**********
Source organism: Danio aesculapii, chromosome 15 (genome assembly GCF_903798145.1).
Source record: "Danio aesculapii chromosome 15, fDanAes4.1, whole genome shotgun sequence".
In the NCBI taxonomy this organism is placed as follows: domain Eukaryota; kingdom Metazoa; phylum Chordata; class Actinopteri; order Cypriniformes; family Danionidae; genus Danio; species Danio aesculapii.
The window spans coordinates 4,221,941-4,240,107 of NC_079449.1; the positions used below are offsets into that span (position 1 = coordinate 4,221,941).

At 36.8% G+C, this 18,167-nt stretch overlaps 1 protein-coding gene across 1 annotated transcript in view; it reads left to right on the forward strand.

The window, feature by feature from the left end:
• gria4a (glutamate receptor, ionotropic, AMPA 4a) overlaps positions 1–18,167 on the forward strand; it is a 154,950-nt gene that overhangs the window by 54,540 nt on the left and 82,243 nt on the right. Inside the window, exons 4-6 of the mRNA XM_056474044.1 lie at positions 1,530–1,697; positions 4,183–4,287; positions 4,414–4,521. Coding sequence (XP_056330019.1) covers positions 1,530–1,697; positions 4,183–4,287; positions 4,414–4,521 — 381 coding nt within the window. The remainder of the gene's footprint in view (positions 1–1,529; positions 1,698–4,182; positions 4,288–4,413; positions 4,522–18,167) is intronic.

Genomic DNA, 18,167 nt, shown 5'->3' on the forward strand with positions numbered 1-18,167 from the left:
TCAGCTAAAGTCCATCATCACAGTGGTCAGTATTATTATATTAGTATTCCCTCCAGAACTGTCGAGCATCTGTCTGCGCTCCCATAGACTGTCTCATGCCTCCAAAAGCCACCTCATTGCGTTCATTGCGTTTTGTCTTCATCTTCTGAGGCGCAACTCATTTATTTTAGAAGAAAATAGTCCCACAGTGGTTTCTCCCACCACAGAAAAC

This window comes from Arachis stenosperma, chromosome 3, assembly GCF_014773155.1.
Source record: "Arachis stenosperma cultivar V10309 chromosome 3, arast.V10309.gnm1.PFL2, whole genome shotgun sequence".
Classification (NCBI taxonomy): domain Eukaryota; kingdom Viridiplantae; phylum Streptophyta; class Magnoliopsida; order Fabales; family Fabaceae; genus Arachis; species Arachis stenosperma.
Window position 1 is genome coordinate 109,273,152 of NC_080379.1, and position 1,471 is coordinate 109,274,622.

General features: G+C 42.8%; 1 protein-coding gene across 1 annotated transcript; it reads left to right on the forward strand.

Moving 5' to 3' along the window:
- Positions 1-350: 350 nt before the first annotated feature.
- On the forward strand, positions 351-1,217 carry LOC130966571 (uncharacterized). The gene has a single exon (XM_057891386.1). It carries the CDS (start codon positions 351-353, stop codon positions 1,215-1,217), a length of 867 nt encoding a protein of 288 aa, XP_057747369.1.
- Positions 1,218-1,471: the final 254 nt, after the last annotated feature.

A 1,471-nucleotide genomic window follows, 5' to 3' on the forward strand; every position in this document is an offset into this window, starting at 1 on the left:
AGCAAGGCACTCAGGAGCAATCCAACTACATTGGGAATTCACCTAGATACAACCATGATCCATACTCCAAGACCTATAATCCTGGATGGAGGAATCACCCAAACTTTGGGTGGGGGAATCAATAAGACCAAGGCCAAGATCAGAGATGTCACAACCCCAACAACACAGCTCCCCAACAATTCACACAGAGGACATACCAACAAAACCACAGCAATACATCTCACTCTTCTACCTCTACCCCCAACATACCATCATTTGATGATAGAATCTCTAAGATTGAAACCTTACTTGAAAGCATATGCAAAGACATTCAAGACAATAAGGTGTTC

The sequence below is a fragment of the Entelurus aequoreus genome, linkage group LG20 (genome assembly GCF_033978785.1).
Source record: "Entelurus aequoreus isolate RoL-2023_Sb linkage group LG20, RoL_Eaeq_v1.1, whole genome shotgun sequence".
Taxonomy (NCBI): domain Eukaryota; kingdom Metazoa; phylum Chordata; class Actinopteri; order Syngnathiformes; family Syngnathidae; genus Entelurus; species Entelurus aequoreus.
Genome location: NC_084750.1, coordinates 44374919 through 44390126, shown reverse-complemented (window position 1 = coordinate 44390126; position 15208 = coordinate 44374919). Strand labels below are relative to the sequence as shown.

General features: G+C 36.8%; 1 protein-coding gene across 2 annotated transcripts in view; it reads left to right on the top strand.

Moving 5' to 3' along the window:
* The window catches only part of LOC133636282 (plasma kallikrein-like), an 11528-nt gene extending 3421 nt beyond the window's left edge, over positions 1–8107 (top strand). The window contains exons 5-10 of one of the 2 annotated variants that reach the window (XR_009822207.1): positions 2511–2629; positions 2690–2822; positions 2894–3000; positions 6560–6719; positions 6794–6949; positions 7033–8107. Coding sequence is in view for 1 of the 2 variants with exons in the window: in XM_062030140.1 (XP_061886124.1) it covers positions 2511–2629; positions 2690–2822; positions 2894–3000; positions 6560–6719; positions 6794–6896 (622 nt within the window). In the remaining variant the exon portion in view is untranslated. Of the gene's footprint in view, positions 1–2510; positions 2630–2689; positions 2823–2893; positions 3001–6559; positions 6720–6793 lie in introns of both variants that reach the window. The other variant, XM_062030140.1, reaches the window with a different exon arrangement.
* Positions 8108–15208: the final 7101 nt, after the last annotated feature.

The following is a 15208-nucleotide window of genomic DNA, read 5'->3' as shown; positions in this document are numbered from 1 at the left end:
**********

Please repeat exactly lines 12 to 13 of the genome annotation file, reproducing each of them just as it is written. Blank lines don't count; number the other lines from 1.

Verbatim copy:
Classification (NCBI taxonomy): domain Eukaryota; kingdom Viridiplantae; phylum Streptophyta; class Magnoliopsida; order Fabales; family Fabaceae; genus Arachis; species Arachis stenosperma.
Window position 1 is genome coordinate 109,273,152 of NC_080379.1, and position 1,471 is coordinate 109,274,622.